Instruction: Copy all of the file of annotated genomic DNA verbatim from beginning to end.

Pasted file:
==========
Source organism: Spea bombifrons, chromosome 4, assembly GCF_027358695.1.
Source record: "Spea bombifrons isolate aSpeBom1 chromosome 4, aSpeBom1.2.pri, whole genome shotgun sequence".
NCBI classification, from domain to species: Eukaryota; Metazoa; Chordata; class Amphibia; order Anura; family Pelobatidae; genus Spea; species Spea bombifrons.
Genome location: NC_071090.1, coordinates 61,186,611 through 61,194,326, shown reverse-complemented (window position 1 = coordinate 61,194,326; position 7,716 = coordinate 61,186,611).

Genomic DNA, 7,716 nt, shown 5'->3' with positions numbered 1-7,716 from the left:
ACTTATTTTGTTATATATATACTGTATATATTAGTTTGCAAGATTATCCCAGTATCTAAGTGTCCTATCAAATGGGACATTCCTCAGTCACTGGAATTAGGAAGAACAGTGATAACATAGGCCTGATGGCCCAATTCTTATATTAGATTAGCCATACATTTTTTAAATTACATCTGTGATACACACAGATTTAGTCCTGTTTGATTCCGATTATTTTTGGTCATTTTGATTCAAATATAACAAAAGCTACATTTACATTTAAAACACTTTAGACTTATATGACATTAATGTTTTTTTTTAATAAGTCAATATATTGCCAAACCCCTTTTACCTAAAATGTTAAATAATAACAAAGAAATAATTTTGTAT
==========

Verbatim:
Source organism: Spea bombifrons, chromosome 4, assembly GCF_027358695.1.
Source record: "Spea bombifrons isolate aSpeBom1 chromosome 4, aSpeBom1.2.pri, whole genome shotgun sequence".
NCBI classification, from domain to species: Eukaryota; Metazoa; Chordata; class Amphibia; order Anura; family Pelobatidae; genus Spea; species Spea bombifrons.
Genome location: NC_071090.1, coordinates 61,186,611 through 61,194,326, shown reverse-complemented (window position 1 = coordinate 61,194,326; position 7,716 = coordinate 61,186,611).

Genomic DNA, 7,716 nt, shown 5'->3' with positions numbered 1-7,716 from the left:
ACTTATTTTGTTATATATATACTGTATATATTAGTTTGCAAGATTATCCCAGTATCTAAGTGTCCTATCAAATGGGACATTCCTCAGTCACTGGAATTAGGAAGAACAGTGATAACATAGGCCTGATGGCCCAATTCTTATATTAGATTAGCCATACATTTTTTAAATTACATCTGTGATACACACAGATTTAGTCCTGTTTGATTCCGATTATTTTTGGTCATTTTGATTCAAATATAACAAAAGCTACATTTACATTTAAAACACTTTAGACTTATATGACATTAATGTTTTTTTTTAATAAGTCAATATATTGCCAAACCCCTTTTACCTAAAATGTTAAATAATAACAAAGAAATAATTTTGTAT